Recall that viscous stresses (sometimes called "frictional
stresses") arise from adjacent fluid elements *moving relative
to one another*. As the pieces of fluid "slide" past each other
they exert a friction-like force from layer to layer.

The viscous stresses therefore are the forces per unit are acting on fluid elements, due to friction.

It should not be surprising, therefore, that the
*velocities* of these fluid elements must actually be
different from each other (or else they would not be moving
relative to each other). The simplest case of this are shear
stresses arising from fluid deformation.

The **rate of strain (or shear rate)** is the rate at which a
fluid element is deformed. this can be shown to be related to the
slope (gradient) of the velocity.

$\displaystyle{\dot \gamma = \frac{d\gamma}{dt} = \frac{dv_x}{dy}}$

We can actually define a **fluid** as a material whose
*rate* of strain (or shear rate) is proportional to the
imposed shear stress, whereas a solid is a material whose
*total* strain is proportional to the shear stress.

A special case of a fluid (but the only thype of fluid that we will spend any real time studying) is one whose relationship between shear rate and stress is linear.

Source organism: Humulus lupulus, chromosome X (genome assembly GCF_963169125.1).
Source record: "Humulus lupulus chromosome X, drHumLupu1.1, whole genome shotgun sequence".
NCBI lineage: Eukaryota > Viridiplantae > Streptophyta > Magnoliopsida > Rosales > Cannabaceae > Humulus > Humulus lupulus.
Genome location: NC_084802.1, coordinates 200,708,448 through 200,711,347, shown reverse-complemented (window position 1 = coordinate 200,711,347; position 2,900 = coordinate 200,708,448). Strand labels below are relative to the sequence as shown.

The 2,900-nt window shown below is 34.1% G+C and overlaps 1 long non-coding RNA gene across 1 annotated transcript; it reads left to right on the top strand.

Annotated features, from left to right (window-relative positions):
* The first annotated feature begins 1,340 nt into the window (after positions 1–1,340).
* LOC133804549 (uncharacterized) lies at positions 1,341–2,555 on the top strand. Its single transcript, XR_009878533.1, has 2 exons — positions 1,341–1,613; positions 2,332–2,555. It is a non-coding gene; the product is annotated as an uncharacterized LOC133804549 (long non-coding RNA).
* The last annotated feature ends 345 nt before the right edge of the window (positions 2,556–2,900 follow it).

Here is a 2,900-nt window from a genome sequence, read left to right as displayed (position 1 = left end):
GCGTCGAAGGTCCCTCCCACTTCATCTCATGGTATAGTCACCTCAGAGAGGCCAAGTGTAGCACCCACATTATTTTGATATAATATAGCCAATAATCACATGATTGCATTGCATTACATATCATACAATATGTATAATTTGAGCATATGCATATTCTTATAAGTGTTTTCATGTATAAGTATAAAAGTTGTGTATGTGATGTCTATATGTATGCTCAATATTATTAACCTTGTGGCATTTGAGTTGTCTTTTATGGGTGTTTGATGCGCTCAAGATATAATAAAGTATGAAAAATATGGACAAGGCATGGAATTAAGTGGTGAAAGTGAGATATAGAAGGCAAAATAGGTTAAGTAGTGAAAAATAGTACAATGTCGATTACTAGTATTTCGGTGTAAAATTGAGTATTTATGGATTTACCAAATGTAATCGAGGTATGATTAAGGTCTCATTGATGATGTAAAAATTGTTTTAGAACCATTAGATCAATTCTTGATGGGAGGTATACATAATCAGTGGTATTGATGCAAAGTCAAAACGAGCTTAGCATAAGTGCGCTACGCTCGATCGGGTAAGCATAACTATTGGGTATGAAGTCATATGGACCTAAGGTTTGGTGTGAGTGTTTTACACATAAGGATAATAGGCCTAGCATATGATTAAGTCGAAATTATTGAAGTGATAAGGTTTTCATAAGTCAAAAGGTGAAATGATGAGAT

A **Newtonian fluid** is one whose rate of strain (or shear
rate) is *linearly* proportional to the imposed shear
stress, according to the following expression:

$\displaystyle{\tau = \mu \dot \gamma = \mu \frac{dv_x}{dy}}$

This expression is often called **Newton's law of
viscosity** and the constant of proportionality is called the
*viscosity*.

As we will see in future fluid studies, the ratio of the viscosity to the fluid density often appears in equation and is thus given a name: the kinematic viscosity.

$\displaystyle{\nu = \frac{\mu}{\rho}}$

Calculate viscous shear stresses (momentum fluxes!) directly from velocity profiles

We do this in the **exact** same fashion as getting a heat
flow/flux from a temperature profile!